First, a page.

Biologist Rachel Carson alerted the world to the environmental impact of fertilizers and pesticides. Her best-known book, Silent Spring, led to a presidential commission that largely endorsed her findings and helped to shape a growing environmental consciousness. Carson died of cancer in 1964 and is remembered as an early activist who worked to preserve the world for future generations.
Early Life and Education
Marine biologist, environmentalist and writer Rachel Carson was born on May 27, 1907, in Springdale, Pennsylvania. Carson first alerted the world about the environmental impact of fertilizers and pesticides. She grew up on a Pennsylvania farm, which gave her a lot of first-hand knowledge of nature and wildlife. She graduated from the Pennsylvania College for Women (now Chatham College) in 1929, and went on to further studies at Johns Hopkins University.
Rachel Carson taught at the University of Maryland for five years before joining the U.S. Fish and Wildlife Service in 1936. Her first book, Under the Sea-Wind (1941), described marine life in clear, elegant and non-technical prose. She retained her government job through the 1940s, in part to help support her mother and her sister's two orphaned daughters. In 1951 she published The Sea Around Us, which became an immediate best-seller and freed her from financial worry.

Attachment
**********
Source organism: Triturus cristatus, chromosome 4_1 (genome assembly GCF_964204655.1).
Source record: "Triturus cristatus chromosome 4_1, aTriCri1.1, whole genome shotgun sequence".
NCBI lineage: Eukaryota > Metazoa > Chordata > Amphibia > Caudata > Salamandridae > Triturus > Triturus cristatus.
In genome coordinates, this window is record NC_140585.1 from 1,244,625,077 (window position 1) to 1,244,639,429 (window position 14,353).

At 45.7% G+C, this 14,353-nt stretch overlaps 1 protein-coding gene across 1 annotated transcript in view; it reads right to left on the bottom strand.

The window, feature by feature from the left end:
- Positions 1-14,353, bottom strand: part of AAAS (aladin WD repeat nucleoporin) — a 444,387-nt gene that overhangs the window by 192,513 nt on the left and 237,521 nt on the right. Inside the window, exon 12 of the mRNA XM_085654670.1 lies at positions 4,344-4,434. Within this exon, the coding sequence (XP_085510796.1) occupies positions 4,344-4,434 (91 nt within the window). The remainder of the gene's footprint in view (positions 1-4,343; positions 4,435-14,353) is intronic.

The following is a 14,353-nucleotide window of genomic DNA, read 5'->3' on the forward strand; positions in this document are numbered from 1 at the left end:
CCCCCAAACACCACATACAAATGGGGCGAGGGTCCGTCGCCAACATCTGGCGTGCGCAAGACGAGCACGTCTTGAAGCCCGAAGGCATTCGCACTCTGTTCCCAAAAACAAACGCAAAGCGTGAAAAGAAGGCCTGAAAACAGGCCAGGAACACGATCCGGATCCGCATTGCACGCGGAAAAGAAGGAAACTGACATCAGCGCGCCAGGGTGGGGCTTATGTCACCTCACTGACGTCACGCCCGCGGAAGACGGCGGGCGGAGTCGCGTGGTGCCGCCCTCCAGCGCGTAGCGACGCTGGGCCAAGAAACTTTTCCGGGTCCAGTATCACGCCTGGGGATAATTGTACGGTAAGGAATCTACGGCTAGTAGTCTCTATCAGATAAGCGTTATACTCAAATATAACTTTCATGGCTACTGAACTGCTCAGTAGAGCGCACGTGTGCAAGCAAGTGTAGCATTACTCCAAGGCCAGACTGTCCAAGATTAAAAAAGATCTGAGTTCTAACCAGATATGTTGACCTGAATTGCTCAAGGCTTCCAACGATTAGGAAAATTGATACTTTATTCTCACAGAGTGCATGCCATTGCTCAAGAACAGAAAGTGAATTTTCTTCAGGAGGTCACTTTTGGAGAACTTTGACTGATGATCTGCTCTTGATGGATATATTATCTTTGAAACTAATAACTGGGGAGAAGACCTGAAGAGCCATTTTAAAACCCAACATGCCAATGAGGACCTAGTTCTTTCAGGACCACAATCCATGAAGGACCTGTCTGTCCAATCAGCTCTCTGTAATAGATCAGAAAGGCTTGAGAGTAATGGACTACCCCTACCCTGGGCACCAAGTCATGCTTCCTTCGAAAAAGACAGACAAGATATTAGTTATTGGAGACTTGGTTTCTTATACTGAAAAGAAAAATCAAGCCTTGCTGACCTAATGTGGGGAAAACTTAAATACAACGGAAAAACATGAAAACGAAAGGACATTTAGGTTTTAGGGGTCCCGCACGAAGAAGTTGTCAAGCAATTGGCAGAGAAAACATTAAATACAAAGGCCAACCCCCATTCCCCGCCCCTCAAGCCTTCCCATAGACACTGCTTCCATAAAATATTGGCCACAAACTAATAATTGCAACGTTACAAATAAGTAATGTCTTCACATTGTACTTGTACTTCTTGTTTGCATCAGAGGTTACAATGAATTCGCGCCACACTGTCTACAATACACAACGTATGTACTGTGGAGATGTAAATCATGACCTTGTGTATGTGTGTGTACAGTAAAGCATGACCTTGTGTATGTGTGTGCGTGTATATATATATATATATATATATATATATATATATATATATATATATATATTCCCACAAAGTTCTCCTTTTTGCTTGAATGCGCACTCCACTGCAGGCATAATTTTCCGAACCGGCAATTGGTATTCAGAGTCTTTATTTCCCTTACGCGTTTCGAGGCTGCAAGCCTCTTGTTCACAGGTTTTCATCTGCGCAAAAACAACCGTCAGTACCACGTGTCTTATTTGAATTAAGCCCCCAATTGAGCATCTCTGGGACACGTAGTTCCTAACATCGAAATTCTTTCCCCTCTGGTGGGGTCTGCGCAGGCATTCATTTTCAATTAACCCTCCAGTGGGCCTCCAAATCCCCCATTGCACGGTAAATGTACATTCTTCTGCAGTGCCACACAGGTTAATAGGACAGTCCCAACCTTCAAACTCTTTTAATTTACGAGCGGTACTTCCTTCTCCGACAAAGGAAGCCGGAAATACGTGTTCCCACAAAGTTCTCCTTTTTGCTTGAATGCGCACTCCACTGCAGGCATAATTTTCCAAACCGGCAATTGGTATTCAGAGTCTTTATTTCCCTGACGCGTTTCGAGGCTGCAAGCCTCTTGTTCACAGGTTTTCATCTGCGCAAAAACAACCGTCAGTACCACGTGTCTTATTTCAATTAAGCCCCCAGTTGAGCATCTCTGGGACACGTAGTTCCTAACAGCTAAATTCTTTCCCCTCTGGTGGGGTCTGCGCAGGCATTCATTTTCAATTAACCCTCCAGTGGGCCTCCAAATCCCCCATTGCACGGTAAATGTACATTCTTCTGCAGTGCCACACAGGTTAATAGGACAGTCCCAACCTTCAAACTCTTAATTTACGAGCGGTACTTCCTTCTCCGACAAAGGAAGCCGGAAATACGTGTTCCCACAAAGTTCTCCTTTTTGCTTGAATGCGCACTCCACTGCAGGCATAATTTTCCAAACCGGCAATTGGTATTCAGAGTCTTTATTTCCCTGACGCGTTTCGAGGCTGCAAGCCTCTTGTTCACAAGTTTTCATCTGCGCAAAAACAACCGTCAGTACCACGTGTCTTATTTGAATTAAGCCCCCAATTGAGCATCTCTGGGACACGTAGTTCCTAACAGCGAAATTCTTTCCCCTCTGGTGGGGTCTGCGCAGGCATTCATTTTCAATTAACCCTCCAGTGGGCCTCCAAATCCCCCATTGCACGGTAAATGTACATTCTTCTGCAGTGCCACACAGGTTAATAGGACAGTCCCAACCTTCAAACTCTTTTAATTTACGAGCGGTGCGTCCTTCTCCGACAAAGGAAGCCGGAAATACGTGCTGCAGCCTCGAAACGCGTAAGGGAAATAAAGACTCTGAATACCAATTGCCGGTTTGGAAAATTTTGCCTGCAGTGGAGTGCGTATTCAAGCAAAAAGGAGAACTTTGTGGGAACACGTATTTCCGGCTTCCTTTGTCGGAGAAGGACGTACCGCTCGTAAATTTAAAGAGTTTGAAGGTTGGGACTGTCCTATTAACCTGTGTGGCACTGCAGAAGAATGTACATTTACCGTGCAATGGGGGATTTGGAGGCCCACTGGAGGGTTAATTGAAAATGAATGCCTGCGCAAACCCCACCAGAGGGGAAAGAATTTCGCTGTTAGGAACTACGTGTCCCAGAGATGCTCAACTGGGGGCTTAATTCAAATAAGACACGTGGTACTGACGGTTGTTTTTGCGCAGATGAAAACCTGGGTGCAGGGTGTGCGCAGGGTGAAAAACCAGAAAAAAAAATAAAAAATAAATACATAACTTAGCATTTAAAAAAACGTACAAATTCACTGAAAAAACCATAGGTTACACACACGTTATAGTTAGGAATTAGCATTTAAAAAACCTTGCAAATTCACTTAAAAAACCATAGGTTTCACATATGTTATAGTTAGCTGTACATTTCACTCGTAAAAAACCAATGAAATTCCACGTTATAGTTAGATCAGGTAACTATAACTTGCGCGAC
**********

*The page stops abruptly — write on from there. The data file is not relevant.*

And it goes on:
During the 1950s Rachel Carson conducted research into the effects of pesticides on the food chain, published in her most influential work, Silent Spring (1962), which condemned the indiscriminate use of pesticides, especially DDT (later banned). The book led to a presidential commission that largely endorsed her findings, and helped shape a growing environmental consciousness.
Rachel Carson died of cancer on April 14, 1964. She is remembered as an early environmental activist who worked to preserve the world for future generations.
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